When you build with a web runtime as a base, you actually have less to do than what I see being planned for the Librem 5. A web runtime is itself a compositor, you don’t need an extra one.
There already are compositors/DEs available, KDE and XFCE, which Purism are using.
A web runtime is a very good sandbox for running untrusted code (your remark on security is ridiculous).
Why should a web browser, arguably the most used piece of software other than a TCP/IP stack be running arbitrary code from the Internet? Heck, most of the scripts being run when you go to a webpage in a vanilla browser you aren’t able to audit before you run them.
There is a lot more manpower focused on making the web platform performant and secure than Linux desktops.
Completely dependent upon what you mean by ‘Linux desktops’. See this as well as to why we should be focusing on computing the user does and not what some web server does.
The homogeneity of the platform is a huge benefit, as shown by extensions that work on any web site. Try doing that with native apps.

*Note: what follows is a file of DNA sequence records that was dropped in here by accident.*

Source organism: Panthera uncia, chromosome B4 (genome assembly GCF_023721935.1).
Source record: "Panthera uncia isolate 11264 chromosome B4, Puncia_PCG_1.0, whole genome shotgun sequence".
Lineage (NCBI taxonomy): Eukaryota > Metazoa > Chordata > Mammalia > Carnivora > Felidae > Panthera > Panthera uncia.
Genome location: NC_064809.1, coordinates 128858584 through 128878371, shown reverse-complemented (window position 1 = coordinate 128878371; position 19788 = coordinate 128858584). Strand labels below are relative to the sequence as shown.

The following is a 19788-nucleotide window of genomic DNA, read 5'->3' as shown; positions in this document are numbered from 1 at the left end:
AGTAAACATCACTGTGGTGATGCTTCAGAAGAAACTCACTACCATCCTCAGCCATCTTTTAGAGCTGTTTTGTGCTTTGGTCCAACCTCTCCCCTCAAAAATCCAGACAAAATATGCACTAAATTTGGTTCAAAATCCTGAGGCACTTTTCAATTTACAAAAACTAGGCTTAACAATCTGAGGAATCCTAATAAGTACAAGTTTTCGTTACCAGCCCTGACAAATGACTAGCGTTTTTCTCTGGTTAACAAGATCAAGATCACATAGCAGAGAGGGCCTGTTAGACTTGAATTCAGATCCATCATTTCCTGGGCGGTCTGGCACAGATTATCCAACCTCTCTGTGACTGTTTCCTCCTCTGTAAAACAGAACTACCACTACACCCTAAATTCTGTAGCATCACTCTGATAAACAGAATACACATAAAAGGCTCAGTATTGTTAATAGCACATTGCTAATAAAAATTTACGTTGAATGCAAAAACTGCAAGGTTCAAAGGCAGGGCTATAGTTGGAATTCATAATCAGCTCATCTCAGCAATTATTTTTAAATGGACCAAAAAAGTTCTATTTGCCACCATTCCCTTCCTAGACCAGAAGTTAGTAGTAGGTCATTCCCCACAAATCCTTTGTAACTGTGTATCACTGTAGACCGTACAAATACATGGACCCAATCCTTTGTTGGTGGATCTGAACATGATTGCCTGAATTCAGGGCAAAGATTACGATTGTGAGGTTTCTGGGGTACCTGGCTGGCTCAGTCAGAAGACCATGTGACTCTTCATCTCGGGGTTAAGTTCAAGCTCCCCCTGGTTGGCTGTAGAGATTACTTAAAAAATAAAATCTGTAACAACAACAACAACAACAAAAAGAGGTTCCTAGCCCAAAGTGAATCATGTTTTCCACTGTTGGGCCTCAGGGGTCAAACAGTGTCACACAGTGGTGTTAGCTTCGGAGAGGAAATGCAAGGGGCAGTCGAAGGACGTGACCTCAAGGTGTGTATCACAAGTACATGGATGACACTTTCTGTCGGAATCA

XOrg and by extension wayland do the same.
Writing responsive apps is not a new, breakthrough thing on the web.
The state of responsive UI with Gnome/KDE is so far behind it’s not even worth talking about it.
That’s a pretty good strawman.
But even if you don’t want to go as far as building fully on a web stack, you will need a web browser. And since many useful apps/services will be available only the web, you will need a browser with proper integration in your DE: adding bookmarks to the homescreen, managing notifications, permissions, etc.
I don’t see why that should be handled by the DE. If anything, the DE should be sandboxed away from most information about the user, only to serve it’s purpose – to composite windows and manage workspaces.
And since many useful apps/services will be available only the web
See this as to why that should be reduced.